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Occupy Central leader and senior pastor slam Anglican archbishop's 'inappropriate' sermon

Reverend Chu Yiu-ming 'saddened' by archbishop's suggestion that Hongkongers keep quiet amid political debate; senior pastor Kwok questions Communist Party conflict

PUBLISHED : Friday, 11 July, 2014, 12:24pm
UPDATED : Friday, 11 July, 2014, 5:03pm

The Reverend Chu Yiu-ming, one of the organisers of the pro-democracy Occupy Central movement, said he was “saddened” by comments made by Hong Kong’s Anglican Church archbishop about the movement in a sermon that another senior pastor has deemed “inappropriate”.

The Most Reverend Paul Kwong told churchgoers on Sunday that, amid the ongoing debate about the possibility of democracy in the city, people should keep quiet just as “Jesus remained silent” in the face of crucifixion.

Kwong also poked fun at protesters, many of them students, arrested during a sit-in on Chater Road that followed the July 1 pro-democracy march.

Protesters had complained that police denied them water, left them sitting in buses in stifling heat and prevented them from using the toilet.

In his sermon, which was later posted online on the Anglican Church’s own website, Kwong asked why the protesters did not “bring along their Filipino maids”.

The Reverend Kwok Nai-wang, a senior pastor at the Hong Kong Council of the Church of Christ in China, questioned whether Kwong’s membership of the Chinese People’s Political Consultative Conference conflicted with his church duties, as the values of the central government and the church are different.

The Reverend Peter Koon, provincial secretary general of the Anglican Church, on Wednesday sought to defend Kwong, saying the comments had been “taken out of context” and were meant to be “humorous and witty”.

Kwok said he did not find the sermon humorous or witty, but rather inappropriate.

“The students are fighting for a better future in Hong Kong, risking their future. He shouldn’t poke fun at them,” said Kwok, who teaches pastors how to deliver their sermons.

Chu of Occupy told RTHK on Friday that the church should show sympathy to the arrested students, and be fair to them, adding that sermons should focus on the gospels of the Bible rather than individuals.

“If he had made those comments in a tea gathering or another causal type of occasion, then it could be acceptable,” Chu said.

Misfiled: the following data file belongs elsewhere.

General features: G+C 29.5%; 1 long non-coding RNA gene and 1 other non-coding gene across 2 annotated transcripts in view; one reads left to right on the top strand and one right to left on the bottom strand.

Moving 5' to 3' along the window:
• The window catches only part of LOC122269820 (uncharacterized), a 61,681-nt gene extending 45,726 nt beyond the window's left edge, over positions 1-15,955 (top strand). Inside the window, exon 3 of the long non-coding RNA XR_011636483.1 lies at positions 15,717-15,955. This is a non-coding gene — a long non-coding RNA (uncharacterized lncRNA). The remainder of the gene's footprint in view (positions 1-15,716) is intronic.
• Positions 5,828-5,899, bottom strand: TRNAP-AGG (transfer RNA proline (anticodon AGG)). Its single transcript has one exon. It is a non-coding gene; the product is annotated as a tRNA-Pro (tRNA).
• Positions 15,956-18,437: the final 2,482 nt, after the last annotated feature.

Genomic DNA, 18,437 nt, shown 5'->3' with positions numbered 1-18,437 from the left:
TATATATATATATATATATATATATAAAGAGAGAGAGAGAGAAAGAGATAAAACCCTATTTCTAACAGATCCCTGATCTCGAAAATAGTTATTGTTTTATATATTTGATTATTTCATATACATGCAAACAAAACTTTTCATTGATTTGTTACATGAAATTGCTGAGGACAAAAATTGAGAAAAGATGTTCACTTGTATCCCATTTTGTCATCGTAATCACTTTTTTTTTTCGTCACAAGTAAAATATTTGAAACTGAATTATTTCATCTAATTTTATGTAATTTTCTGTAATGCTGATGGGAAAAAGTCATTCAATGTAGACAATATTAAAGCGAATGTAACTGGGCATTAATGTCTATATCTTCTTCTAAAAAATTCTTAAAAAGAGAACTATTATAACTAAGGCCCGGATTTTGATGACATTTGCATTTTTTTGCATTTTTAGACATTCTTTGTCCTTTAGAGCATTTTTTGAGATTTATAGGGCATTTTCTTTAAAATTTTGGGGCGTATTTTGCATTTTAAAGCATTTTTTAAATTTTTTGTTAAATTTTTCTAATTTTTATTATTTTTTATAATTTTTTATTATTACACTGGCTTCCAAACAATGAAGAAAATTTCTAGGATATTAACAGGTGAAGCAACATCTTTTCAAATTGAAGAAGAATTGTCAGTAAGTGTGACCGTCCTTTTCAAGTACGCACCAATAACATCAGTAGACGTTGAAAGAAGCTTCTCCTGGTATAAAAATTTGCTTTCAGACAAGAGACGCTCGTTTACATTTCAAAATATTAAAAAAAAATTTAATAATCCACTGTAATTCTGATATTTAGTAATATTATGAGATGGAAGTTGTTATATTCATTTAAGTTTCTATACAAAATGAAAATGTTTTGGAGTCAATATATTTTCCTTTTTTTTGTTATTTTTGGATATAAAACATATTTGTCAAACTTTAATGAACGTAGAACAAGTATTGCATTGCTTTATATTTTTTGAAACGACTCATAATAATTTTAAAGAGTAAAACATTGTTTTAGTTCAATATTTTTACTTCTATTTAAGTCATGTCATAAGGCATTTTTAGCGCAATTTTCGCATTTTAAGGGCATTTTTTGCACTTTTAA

“But I feel saddened about the existence of such a sermon.”

Chu added that he never criticised or showed support to any social movement in his own sermons.



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This article is now closed to comments

The Archbishop is entitled to express his view. Might not like the content of his sermon to his parishioners but this attack on him is completely over the top.
The Archbishop has been corrupted by the trappings of power and his CPPCC membership. He is saying what he feels obliged to say in order to remain in the small circle of government stooges.
Archbishop Kwong is a down to earth preacher and often calls a horse a horse. His private sermon in his own church is not a public statement by any means. All those religious leaders who pass their judgments on the archbishop are self righteous and hypocritical. If a sermon is not designed to reflect current events, then what good is the teaching? Protestors have their own agenda. Reverend Chu's comment on protestors sympathy is bias. Would he sympathize protestors who advocate legalizing marijuana? Or homosexuality that the church is vehemently against but the general public is willing to be tolerant? That is why in the most democratic society in the world separate the State from the Church. Is Reverend Chu exploiting his ordainment, I dare ask?
Paradox, for your Hitler comment I invoke Godwin's Law and demand that you buy everyone here a pint of German beer.
Thank you Pastor Kwok!
Churchmen were the very original cesspit of politics historially speaking
Define freedom. Are we 100% free like the cave men who can kill fellow homo-sapiens at his desire without the restriction of law and order? Are we partially free where we are confined to a set of rules, or laws, upon that society agreed for the sake of coexistence that would become the fabric of a nation? Current OC are aiming towards free as they will, without regards for any consequences. Please ask Reverend Chu and the OC originators to present a cost-benefit analysis, if they can.
The temptations of power and vanity are so great that even churchmen cannot run away from the cesspit of politics.
in my view, he is not teaching the bible but politics. What got into him is desire and ego which the teaching of bible forbids.
Or as some of us want, for us to be free to follow the direction of the communist party like they are our moms and dads who will tell us to live our life, rather than living our lives according to the rules and guidelines that we as a people in HK believe is right. Funny how that works.



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